Why do the characters in J. G. Ballard's The Drowned World seem to be drawn toward the sun?
J.G. Ballard's The Drowned World opens with an immediate reference to the sun. "Soon it would be too hot." Following this sentence, numerous references are made to the extreme heat the sun produces: "relentless power of the sun," "refracted rays drummed against his bare skin," and "the solar disk was no longer a well-defined sphere." The narrator indirectly refers to the importance of the sun through the repeated mentioning of it, its impact, and how it feels and looks.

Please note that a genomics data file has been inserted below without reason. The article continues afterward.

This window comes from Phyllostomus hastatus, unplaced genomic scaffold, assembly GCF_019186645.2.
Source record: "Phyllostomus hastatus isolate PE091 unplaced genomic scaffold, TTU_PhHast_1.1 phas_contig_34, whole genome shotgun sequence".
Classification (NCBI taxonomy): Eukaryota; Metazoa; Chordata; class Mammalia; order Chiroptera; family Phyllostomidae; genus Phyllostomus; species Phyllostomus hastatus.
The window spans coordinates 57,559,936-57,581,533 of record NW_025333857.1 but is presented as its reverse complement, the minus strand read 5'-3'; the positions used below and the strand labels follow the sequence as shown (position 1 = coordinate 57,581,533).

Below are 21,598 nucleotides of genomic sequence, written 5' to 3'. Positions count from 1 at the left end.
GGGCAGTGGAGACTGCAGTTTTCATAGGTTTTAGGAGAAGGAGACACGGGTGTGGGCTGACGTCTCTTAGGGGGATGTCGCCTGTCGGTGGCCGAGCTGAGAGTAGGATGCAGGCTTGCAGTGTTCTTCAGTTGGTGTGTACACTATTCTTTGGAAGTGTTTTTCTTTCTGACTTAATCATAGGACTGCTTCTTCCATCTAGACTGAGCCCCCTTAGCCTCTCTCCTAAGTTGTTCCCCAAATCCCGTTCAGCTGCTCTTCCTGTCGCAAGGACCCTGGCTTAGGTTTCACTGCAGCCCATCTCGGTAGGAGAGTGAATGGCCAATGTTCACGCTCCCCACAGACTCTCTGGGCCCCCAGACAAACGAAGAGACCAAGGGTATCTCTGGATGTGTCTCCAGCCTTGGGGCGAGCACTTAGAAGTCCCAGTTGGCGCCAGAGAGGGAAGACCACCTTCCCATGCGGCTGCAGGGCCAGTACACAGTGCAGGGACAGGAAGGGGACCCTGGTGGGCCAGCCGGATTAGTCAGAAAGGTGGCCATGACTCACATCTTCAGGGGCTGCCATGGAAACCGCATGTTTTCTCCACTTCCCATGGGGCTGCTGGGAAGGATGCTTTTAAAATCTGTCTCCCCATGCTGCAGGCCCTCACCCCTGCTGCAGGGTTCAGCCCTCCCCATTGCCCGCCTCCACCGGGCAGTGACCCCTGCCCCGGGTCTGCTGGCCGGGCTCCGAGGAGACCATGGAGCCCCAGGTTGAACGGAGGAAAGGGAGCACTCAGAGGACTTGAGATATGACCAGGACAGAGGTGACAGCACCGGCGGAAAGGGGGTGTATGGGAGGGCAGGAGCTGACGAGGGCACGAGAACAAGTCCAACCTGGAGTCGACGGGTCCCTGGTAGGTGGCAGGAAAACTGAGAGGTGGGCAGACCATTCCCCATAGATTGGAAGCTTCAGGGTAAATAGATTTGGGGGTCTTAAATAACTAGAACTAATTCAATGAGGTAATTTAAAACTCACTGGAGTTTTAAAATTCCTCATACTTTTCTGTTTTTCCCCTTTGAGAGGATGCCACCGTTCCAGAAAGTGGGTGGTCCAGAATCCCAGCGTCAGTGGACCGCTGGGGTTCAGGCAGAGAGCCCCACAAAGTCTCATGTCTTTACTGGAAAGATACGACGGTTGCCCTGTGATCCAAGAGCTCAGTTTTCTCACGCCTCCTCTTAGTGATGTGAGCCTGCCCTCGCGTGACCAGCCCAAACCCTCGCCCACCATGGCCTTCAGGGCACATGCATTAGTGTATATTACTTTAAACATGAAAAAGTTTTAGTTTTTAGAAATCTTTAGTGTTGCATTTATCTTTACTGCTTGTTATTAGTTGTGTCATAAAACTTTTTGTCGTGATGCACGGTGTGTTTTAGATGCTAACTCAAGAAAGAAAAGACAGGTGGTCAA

The drawing of the character to the sun lies in one reason: the atmosphere is gone, and the sun's heat, no longer diffused, bakes the earth. Given the impact the sun has upon the earth and its inhabitants, it is no wonder the characters seem to be infatuated with the "colossal fireball." The sun becomes the one thing which defines how all must live, even mutate. Given the sun's power, the characters have no choice but to be drawn to it.